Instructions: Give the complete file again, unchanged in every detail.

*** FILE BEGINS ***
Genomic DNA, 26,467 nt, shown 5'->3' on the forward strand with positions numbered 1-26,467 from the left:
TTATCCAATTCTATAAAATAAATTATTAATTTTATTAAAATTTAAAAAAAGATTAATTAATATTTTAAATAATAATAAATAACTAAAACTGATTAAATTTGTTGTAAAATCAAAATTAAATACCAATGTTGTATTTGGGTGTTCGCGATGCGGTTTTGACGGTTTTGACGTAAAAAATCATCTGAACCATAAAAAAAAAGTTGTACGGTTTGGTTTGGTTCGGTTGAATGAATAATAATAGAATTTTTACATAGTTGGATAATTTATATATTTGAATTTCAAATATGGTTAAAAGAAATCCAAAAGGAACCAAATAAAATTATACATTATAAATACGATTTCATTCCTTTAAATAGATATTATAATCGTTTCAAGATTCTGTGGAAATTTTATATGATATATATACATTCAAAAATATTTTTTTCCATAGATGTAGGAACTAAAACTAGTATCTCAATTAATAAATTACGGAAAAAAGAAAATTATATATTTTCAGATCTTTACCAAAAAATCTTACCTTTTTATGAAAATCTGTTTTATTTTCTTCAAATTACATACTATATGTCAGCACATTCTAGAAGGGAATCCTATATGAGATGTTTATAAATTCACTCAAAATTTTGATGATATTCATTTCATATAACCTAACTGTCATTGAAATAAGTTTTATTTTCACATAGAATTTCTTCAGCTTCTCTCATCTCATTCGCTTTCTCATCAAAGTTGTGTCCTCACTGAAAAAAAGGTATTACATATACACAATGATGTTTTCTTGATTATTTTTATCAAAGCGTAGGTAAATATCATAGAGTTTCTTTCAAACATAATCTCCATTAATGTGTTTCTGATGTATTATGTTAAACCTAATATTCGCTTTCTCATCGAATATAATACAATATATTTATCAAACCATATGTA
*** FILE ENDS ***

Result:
Genomic DNA, 26,467 nt, shown 5'->3' on the forward strand with positions numbered 1-26,467 from the left:
TTATCCAATTCTATAAAATAAATTATTAATTTTATTAAAATTTAAAAAAAGATTAATTAATATTTTAAATAATAATAAATAACTAAAACTGATTAAATTTGTTGTAAAATCAAAATTAAATACCAATGTTGTATTTGGGTGTTCGCGATGCGGTTTTGACGGTTTTGACGTAAAAAATCATCTGAACCATAAAAAAAAAGTTGTACGGTTTGGTTTGGTTCGGTTGAATGAATAATAATAGAATTTTTACATAGTTGGATAATTTATATATTTGAATTTCAAATATGGTTAAAAGAAATCCAAAAGGAACCAAATAAAATTATACATTATAAATACGATTTCATTCCTTTAAATAGATATTATAATCGTTTCAAGATTCTGTGGAAATTTTATATGATATATATACATTCAAAAATATTTTTTTCCATAGATGTAGGAACTAAAACTAGTATCTCAATTAATAAATTACGGAAAAAAGAAAATTATATATTTTCAGATCTTTACCAAAAAATCTTACCTTTTTATGAAAATCTGTTTTATTTTCTTCAAATTACATACTATATGTCAGCACATTCTAGAAGGGAATCCTATATGAGATGTTTATAAATTCACTCAAAATTTTGATGATATTCATTTCATATAACCTAACTGTCATTGAAATAAGTTTTATTTTCACATAGAATTTCTTCAGCTTCTCTCATCTCATTCGCTTTCTCATCAAAGTTGTGTCCTCACTGAAAAAAAGGTATTACATATACACAATGATGTTTTCTTGATTATTTTTATCAAAGCGTAGGTAAATATCATAGAGTTTCTTTCAAACATAATCTCCATTAATGTGTTTCTGATGTATTATGTTAAACCTAATATTCGCTTTCTCATCGAATATAATACAATATATTTATCAAACCATATGTA